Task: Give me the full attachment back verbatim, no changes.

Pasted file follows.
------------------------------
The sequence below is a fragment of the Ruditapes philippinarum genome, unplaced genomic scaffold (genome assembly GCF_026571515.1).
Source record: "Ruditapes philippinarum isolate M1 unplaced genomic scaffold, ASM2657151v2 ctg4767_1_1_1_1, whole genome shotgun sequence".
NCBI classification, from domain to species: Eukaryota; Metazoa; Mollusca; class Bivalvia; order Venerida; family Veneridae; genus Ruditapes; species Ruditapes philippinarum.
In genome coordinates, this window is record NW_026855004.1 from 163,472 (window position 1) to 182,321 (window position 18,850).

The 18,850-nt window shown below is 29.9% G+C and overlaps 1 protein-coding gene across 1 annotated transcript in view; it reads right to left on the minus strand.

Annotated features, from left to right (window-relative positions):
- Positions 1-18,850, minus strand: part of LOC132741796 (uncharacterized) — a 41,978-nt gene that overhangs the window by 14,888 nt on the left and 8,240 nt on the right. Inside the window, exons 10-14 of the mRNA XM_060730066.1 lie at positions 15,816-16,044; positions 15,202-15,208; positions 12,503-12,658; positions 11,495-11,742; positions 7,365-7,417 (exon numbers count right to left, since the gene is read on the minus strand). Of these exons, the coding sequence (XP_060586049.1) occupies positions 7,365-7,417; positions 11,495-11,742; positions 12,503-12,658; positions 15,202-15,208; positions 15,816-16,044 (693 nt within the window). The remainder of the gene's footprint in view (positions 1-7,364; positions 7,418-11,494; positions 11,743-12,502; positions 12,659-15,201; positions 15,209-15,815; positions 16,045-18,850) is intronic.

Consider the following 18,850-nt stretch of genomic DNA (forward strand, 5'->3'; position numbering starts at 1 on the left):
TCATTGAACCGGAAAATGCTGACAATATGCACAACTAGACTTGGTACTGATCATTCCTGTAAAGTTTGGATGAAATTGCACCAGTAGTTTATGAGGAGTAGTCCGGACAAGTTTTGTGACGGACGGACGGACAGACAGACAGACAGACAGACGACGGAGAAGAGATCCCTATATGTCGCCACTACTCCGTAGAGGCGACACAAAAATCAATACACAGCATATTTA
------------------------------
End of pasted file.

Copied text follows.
The sequence below is a fragment of the Ruditapes philippinarum genome, unplaced genomic scaffold (genome assembly GCF_026571515.1).
Source record: "Ruditapes philippinarum isolate M1 unplaced genomic scaffold, ASM2657151v2 ctg4767_1_1_1_1, whole genome shotgun sequence".
NCBI classification, from domain to species: Eukaryota; Metazoa; Mollusca; class Bivalvia; order Venerida; family Veneridae; genus Ruditapes; species Ruditapes philippinarum.
In genome coordinates, this window is record NW_026855004.1 from 163,472 (window position 1) to 182,321 (window position 18,850).

The 18,850-nt window shown below is 29.9% G+C and overlaps 1 protein-coding gene across 1 annotated transcript in view; it reads right to left on the minus strand.

Annotated features, from left to right (window-relative positions):
- Positions 1-18,850, minus strand: part of LOC132741796 (uncharacterized) — a 41,978-nt gene that overhangs the window by 14,888 nt on the left and 8,240 nt on the right. Inside the window, exons 10-14 of the mRNA XM_060730066.1 lie at positions 15,816-16,044; positions 15,202-15,208; positions 12,503-12,658; positions 11,495-11,742; positions 7,365-7,417 (exon numbers count right to left, since the gene is read on the minus strand). Of these exons, the coding sequence (XP_060586049.1) occupies positions 7,365-7,417; positions 11,495-11,742; positions 12,503-12,658; positions 15,202-15,208; positions 15,816-16,044 (693 nt within the window). The remainder of the gene's footprint in view (positions 1-7,364; positions 7,418-11,494; positions 11,743-12,502; positions 12,659-15,201; positions 15,209-15,815; positions 16,045-18,850) is intronic.

Consider the following 18,850-nt stretch of genomic DNA (forward strand, 5'->3'; position numbering starts at 1 on the left):
TCATTGAACCGGAAAATGCTGACAATATGCACAACTAGACTTGGTACTGATCATTCCTGTAAAGTTTGGATGAAATTGCACCAGTAGTTTATGAGGAGTAGTCCGGACAAGTTTTGTGACGGACGGACGGACAGACAGACAGACAGACAGACGACGGAGAAGAGATCCCTATATGTCGCCACTACTCCGTAGAGGCGACACAAAAATCAATACACAGCATATTTA